French taxes on currency exchange gains

Hi, this is a topic specific to the French community, but I stick to English for respect of the international community using this forum.

The Revolut account is an IBAN starting with GB, so it is in a foreign country from my perspective. Although I have seen many people doubt on the forum, there is no doubt for me that I need to declare the account to the tax authorities, which I do each year.

My question is more around how to declare to tax authorities the gain made on currencies. My intention is not to use Revolut as a trading platform. But I changed some currency (NOK and ZAR) more than 2 years ago, in preparation or a trip abroad in 2020 that was canceled because of COVID. As I don’t need the currencies anymore, I changed them back to EUR thus generating a profit on the exchange rate.

I hope that someone on this forum has some good tax expertise to help me to declare this gain. I called the “Allo Impot” today which is a 1 day free service for accountant support, however the person on the phone said this was too technical for him to answer and did not have the answer.

He just gave the hint that I should declare it on the 2047 form, section 3, under “Plus-values de cession de valeurs mobilières: avant abattement”

It is not clear if a loss in one currency can compensate a gain in another currency from a tax perspective, and whether this is the right way to declare it?

@pprt I’m a French resident and tax payer and I’m not sure that, unless you can be regarded as doing forex commercially (in the same way that selling some of your household items at a brocante is generally exempt) , that there would be anything to declare in such a circumstance as you outline.
Sure, income/pensions from (in my case) the UK need to be translated to Euro for the tax declaration (by whatever means - often the ECB annualised rate is used) so you could if you were feeling super honest check the cross rate between the Euro NOK and Euro ZAK on the days of translation in the ECB website to see if you did indeed make a profit and help you decide what to do.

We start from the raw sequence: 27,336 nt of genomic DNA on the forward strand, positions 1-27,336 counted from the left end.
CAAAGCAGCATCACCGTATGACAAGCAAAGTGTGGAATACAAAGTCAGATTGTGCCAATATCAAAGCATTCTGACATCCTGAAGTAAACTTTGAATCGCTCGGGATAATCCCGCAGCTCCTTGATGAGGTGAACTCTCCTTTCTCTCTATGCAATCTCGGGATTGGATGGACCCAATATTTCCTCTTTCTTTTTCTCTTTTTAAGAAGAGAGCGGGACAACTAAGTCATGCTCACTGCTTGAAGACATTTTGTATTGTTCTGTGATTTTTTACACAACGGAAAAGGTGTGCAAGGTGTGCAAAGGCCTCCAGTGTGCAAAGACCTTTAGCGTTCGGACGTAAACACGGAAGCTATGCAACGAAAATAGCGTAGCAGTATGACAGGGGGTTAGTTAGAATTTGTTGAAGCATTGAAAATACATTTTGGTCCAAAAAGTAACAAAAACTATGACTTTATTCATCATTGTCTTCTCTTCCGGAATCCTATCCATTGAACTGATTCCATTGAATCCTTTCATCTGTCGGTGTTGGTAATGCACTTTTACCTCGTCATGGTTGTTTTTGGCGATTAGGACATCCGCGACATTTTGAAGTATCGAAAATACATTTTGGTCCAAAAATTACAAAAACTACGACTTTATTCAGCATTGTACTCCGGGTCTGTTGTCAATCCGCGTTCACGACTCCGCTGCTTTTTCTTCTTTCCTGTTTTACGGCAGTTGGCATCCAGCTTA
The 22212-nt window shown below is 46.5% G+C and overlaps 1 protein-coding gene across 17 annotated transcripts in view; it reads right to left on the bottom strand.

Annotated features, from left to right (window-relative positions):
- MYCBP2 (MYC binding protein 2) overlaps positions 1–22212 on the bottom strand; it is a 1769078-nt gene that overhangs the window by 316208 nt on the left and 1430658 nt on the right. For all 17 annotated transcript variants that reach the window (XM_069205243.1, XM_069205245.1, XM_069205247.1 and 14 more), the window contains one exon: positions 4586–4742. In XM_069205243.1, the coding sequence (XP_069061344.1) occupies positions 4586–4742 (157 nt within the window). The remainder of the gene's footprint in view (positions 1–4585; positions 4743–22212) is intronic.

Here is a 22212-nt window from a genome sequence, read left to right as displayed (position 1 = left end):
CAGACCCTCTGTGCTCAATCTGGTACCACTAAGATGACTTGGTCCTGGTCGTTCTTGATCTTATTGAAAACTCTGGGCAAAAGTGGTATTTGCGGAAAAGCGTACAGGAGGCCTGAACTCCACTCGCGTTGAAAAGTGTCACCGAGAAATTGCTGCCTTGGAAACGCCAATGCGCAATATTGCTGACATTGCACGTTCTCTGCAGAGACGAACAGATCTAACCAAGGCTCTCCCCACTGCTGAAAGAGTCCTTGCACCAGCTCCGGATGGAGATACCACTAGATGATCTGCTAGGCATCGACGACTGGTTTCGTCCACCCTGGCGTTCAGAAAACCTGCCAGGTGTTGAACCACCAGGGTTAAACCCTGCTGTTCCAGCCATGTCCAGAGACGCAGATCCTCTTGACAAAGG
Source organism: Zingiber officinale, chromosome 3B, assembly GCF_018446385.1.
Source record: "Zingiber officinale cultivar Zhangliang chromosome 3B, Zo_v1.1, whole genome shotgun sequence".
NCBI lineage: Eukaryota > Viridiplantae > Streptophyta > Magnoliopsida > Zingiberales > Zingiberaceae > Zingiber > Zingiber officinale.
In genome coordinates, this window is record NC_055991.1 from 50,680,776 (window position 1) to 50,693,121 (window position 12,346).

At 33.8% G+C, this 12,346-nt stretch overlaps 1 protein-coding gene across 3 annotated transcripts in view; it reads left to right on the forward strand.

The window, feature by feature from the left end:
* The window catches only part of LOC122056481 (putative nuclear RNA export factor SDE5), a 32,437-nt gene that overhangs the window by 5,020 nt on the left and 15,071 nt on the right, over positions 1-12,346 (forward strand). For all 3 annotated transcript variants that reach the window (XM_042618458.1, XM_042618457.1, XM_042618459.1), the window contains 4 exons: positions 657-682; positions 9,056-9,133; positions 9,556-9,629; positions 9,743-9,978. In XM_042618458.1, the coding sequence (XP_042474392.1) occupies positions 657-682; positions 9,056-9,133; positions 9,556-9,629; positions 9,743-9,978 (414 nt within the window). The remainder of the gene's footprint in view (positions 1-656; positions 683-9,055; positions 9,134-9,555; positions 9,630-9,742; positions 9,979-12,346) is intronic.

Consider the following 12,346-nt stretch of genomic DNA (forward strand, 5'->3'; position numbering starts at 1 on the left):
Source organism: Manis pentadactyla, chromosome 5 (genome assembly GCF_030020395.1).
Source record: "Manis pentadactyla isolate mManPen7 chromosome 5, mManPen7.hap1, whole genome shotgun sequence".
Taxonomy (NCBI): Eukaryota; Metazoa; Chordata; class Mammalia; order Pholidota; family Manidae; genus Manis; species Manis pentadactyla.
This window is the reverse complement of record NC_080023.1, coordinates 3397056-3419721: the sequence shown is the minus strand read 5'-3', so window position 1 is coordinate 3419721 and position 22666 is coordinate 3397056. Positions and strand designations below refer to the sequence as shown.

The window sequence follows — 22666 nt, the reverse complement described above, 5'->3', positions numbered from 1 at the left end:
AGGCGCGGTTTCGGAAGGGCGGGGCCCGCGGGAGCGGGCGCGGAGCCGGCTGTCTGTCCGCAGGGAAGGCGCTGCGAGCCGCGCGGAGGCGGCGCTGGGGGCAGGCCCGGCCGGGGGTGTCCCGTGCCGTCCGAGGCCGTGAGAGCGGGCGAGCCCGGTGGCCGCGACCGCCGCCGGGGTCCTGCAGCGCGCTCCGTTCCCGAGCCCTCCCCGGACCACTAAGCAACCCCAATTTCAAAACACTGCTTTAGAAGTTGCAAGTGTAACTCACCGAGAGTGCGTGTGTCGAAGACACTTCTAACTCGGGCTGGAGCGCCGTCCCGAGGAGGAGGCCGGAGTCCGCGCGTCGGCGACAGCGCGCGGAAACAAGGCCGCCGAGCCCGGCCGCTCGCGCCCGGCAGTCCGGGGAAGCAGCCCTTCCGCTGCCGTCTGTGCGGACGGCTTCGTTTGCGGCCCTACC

If the holiday had gone ahead and you used the currency, I presume you would not have felt the need to declare anything even if the value of the currency was above expectations…

Hi Graham, as it is a source of income, my interpretation is that I need to declare it. Even if I am not doing forex commercially as I am not trading very often, there is still obligation to declare this gain.

I am really wondering how to do that. Of course Revolut does not offer any tax guidance (let alone an IFU “Imprimé Fiscal Unique”) as it is not a local financial institution, so I have to do everything myself. I am leaning towards the 2047 taxation form, section 3, under “Plus-values de cession de valeurs mobilières: avant abattement” but I have no confirmation of this.

I even had some people tell me that within 1 month of making a profit on currency exchange, I must declare it to the tax authorities and pay taxes on it without waiting for the tax statement of the following year.

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Are we talking substantial sums of Euro (or whatever currency you exchanged from/to) here?
Personally, I think you are making a mountain out of a molehill.
In the commercial context, the profit/loss is reported as income in the P&L account of the enterprise based on the investment holdings at the 31st December in the tax year under view - this isn’t the case here from what I understand you to have said.
But as I outlined earlier, it’s your choice. Personally I’d not bother if you are not doing this commercially which IMO is why the tax office were reluctant (or unable) to give you a direct response.
Don’t also forget that you may be charged cotisations on any “profit” you declare which might completley wipe out any gain :frowning_face:
Other than that, I can only suggest you engage the services of a tax consultant which will have a similar effect on any percieved gain.

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Hi Graham, I am sorry but whatever the gain (1000€ or 10 000€) it is irrelevant to the obligation to declare. No I cannot afford the services of a tax consultant. For example if you make profit from buying and selling a stock, even a small price, even if you are not doing it commercially, as an individual you will have the obligation to declare it.

I don’t see why it is different when the gain comes from currency exchange. Except it is much more clearer how to declare when it is a gain from selling a stock. I have limited guidance on how to do that for currencies.

I think you’re wrong but believe what you will.